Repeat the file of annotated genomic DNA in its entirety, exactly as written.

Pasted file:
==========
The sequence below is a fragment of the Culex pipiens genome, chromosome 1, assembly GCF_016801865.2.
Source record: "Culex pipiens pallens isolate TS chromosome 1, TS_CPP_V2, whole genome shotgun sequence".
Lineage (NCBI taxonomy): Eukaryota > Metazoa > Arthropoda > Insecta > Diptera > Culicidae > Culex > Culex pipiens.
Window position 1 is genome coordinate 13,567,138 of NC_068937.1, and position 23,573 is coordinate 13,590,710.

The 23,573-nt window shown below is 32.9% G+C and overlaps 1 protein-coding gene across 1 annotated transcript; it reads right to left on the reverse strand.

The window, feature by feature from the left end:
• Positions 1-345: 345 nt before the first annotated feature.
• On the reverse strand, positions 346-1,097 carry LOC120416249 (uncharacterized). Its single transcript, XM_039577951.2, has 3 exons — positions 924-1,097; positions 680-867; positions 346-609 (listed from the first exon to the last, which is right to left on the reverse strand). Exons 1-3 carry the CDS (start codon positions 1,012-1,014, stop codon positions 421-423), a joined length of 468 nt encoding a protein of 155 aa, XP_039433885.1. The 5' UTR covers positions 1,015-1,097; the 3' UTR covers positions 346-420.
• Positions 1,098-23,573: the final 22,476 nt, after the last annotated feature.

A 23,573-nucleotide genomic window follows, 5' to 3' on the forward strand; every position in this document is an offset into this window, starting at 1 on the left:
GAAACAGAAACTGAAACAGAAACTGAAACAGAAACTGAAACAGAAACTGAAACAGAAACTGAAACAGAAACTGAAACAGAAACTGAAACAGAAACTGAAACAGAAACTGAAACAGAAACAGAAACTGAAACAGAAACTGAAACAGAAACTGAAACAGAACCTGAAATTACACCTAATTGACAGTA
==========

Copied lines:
The sequence below is a fragment of the Culex pipiens genome, chromosome 1, assembly GCF_016801865.2.
Source record: "Culex pipiens pallens isolate TS chromosome 1, TS_CPP_V2, whole genome shotgun sequence".
Lineage (NCBI taxonomy): Eukaryota > Metazoa > Arthropoda > Insecta > Diptera > Culicidae > Culex > Culex pipiens.
Window position 1 is genome coordinate 13,567,138 of NC_068937.1, and position 23,573 is coordinate 13,590,710.

The 23,573-nt window shown below is 32.9% G+C and overlaps 1 protein-coding gene across 1 annotated transcript; it reads right to left on the reverse strand.

The window, feature by feature from the left end:
• Positions 1-345: 345 nt before the first annotated feature.
• On the reverse strand, positions 346-1,097 carry LOC120416249 (uncharacterized). Its single transcript, XM_039577951.2, has 3 exons — positions 924-1,097; positions 680-867; positions 346-609 (listed from the first exon to the last, which is right to left on the reverse strand). Exons 1-3 carry the CDS (start codon positions 1,012-1,014, stop codon positions 421-423), a joined length of 468 nt encoding a protein of 155 aa, XP_039433885.1. The 5' UTR covers positions 1,015-1,097; the 3' UTR covers positions 346-420.
• Positions 1,098-23,573: the final 22,476 nt, after the last annotated feature.

A 23,573-nucleotide genomic window follows, 5' to 3' on the forward strand; every position in this document is an offset into this window, starting at 1 on the left:
GAAACAGAAACTGAAACAGAAACTGAAACAGAAACTGAAACAGAAACTGAAACAGAAACTGAAACAGAAACTGAAACAGAAACTGAAACAGAAACTGAAACAGAAACTGAAACAGAAACAGAAACTGAAACAGAAACTGAAACAGAAACTGAAACAGAACCTGAAATTACACCTAATTGACAGTA